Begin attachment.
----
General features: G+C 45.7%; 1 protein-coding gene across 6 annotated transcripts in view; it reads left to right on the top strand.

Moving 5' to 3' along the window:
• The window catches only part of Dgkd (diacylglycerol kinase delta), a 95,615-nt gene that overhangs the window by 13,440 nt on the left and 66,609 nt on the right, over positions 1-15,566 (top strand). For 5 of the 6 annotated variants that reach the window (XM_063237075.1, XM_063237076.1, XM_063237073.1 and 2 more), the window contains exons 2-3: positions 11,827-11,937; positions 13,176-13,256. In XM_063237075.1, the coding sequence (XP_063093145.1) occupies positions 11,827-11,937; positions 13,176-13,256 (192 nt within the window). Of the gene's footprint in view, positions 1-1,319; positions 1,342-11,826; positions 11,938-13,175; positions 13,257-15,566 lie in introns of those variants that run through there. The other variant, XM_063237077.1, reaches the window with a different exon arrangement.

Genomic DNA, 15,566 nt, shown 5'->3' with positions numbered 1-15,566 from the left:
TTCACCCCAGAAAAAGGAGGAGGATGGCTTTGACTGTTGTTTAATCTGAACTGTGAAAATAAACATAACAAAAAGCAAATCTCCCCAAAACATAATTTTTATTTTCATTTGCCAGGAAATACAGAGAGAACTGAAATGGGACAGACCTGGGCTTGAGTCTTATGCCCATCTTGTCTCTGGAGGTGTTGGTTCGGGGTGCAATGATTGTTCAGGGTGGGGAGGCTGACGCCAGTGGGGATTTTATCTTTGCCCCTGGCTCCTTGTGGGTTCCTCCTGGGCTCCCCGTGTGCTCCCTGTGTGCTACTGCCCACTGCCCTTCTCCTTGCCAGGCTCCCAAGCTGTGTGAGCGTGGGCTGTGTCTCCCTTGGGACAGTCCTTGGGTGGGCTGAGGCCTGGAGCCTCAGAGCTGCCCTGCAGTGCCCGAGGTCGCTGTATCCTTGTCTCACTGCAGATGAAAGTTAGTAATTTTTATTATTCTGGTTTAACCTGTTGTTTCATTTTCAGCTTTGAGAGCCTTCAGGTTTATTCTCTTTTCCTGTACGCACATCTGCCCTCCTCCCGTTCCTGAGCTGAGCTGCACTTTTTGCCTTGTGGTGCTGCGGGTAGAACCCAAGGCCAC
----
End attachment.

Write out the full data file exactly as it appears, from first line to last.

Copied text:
General features: G+C 45.7%; 1 protein-coding gene across 6 annotated transcripts in view; it reads left to right on the top strand.

Moving 5' to 3' along the window:
• The window catches only part of Dgkd (diacylglycerol kinase delta), a 95,615-nt gene that overhangs the window by 13,440 nt on the left and 66,609 nt on the right, over positions 1-15,566 (top strand). For 5 of the 6 annotated variants that reach the window (XM_063237075.1, XM_063237076.1, XM_063237073.1 and 2 more), the window contains exons 2-3: positions 11,827-11,937; positions 13,176-13,256. In XM_063237075.1, the coding sequence (XP_063093145.1) occupies positions 11,827-11,937; positions 13,176-13,256 (192 nt within the window). Of the gene's footprint in view, positions 1-1,319; positions 1,342-11,826; positions 11,938-13,175; positions 13,257-15,566 lie in introns of those variants that run through there. The other variant, XM_063237077.1, reaches the window with a different exon arrangement.

Genomic DNA, 15,566 nt, shown 5'->3' with positions numbered 1-15,566 from the left:
TTCACCCCAGAAAAAGGAGGAGGATGGCTTTGACTGTTGTTTAATCTGAACTGTGAAAATAAACATAACAAAAAGCAAATCTCCCCAAAACATAATTTTTATTTTCATTTGCCAGGAAATACAGAGAGAACTGAAATGGGACAGACCTGGGCTTGAGTCTTATGCCCATCTTGTCTCTGGAGGTGTTGGTTCGGGGTGCAATGATTGTTCAGGGTGGGGAGGCTGACGCCAGTGGGGATTTTATCTTTGCCCCTGGCTCCTTGTGGGTTCCTCCTGGGCTCCCCGTGTGCTCCCTGTGTGCTACTGCCCACTGCCCTTCTCCTTGCCAGGCTCCCAAGCTGTGTGAGCGTGGGCTGTGTCTCCCTTGGGACAGTCCTTGGGTGGGCTGAGGCCTGGAGCCTCAGAGCTGCCCTGCAGTGCCCGAGGTCGCTGTATCCTTGTCTCACTGCAGATGAAAGTTAGTAATTTTTATTATTCTGGTTTAACCTGTTGTTTCATTTTCAGCTTTGAGAGCCTTCAGGTTTATTCTCTTTTCCTGTACGCACATCTGCCCTCCTCCCGTTCCTGAGCTGAGCTGCACTTTTTGCCTTGTGGTGCTGCGGGTAGAACCCAAGGCCAC